LONDON (Reuters) – Britain’s competition regulator has blocked Sainsbury’s proposed 7.3 billion pound takeover of Walmart owned Asda – a huge blow to the supermarket groups who wanted to combine to overtake market leader Tesco.
The Competition and Markets Authority (CMA) said on Thursday that the deal would lead to increased prices in stores, online and at many petrol stations across the UK.
Sainsbury’s, Walmart and Asda said they had mutually agreed to terminate the transaction, opting not to challenge the CMA’s ruling through the Competition Appeal Tribunal, a specialist judicial body, which could have thrown it back to the CMA.
Sainsbury’s and Asda agreed the deal in April last year. As well as leapfrogging Tesco, it also would have given Walmart a way to exit Britain, one of the weakest performers in its global portfolio.
However in its final report the CMA found that UK shoppers and motorists would be worse off if Sainsbury’s and Asda combined.
The regulator concluded that the deal would result in a substantial lessening of competition at both a national and local level. It said this would mean shoppers right across the UK would be affected, not just in the areas where Sainsbury’s and Asda stores overlapped.
“We have concluded that there is no effective way of addressing our concerns, other than to block the merger,” said Stuart McIntosh, chair of the CMA inquiry group.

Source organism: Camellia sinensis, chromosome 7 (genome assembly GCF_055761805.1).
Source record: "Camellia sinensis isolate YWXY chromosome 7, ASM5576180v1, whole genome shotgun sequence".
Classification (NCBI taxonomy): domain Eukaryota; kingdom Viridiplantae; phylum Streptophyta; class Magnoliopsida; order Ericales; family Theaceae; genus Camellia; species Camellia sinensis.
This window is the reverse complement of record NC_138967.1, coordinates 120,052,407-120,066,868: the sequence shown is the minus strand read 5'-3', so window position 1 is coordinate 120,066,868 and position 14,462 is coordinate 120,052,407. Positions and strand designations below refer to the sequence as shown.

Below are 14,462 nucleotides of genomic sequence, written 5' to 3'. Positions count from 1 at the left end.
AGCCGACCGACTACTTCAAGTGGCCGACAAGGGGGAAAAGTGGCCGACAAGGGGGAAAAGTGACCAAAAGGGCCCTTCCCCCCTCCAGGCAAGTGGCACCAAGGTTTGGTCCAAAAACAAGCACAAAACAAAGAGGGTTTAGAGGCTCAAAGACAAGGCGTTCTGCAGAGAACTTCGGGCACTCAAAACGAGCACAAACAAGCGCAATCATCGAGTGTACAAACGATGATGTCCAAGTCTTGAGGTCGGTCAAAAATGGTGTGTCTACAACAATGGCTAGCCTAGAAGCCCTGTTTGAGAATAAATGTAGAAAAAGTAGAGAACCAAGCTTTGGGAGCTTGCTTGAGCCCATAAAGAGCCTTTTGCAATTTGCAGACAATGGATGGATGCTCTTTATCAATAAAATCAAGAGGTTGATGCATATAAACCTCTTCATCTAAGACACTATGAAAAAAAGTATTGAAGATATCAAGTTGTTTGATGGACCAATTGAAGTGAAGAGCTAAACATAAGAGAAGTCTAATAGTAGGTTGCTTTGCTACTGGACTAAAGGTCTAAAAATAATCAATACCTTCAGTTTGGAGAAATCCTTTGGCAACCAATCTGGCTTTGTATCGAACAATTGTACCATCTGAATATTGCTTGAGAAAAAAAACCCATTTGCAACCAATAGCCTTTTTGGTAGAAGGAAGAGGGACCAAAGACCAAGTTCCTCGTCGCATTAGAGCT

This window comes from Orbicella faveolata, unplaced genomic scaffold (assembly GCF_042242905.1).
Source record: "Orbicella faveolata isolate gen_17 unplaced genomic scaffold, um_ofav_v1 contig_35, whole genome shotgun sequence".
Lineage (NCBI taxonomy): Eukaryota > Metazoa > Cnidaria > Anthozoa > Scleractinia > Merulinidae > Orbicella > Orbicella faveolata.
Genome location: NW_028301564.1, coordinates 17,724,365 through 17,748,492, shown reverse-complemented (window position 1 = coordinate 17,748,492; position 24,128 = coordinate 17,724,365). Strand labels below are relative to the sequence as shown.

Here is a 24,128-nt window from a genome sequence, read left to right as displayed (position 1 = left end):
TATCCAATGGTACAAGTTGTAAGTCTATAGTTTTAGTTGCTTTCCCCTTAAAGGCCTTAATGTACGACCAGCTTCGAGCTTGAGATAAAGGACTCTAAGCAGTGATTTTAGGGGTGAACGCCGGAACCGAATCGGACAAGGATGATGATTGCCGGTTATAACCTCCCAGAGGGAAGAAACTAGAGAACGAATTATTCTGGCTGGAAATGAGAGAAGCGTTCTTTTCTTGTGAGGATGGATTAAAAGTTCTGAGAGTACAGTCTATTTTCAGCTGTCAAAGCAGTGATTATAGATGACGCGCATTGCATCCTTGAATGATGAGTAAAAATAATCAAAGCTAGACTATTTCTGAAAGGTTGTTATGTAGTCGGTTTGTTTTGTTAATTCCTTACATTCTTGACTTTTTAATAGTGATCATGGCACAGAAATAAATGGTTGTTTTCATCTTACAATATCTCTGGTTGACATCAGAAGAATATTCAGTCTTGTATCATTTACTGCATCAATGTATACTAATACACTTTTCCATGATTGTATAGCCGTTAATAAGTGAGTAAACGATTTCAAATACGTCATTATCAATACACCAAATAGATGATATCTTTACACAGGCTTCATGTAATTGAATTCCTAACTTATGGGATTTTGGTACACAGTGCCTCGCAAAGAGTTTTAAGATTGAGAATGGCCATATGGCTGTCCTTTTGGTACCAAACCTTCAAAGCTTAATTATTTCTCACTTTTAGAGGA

Sainsbury’s shares have fallen 18 percent over the last three months, indicating an expectation the deal would not proceed. They closed Wednesday at 226.6 pence, valuing the business at 5 billion pounds.
Sainsbury’s and Asda both have just over a 15 percent share of the UK grocery market, and combined would have overtaken Tesco, which has 27.4 percent, according to the latest data from market researcher Kantar.
The two groups had said their share of the total market for food was smaller than the data indicated because of the emergence of new players like delivery services, but their argument did not persuade the regulator.
Sainsbury’s Chief Executive Mike Coupe, the architect of the deal, was critical of the CMA’s analysis.
“The specific reason for wanting to merge was to lower prices for customers,” he said.
“The CMA’s conclusion that we would increase prices post-merger ignores the dynamic and highly competitive nature of the UK grocery market. The CMA is today effectively taking 1 billion pounds out of customers’ pockets.”
Coupe said he was confident in Sainsbury’s strategy despite the deal’s prohibition.
(Reporting by James Davey; Editing by Paul Sandle/Keith Weir)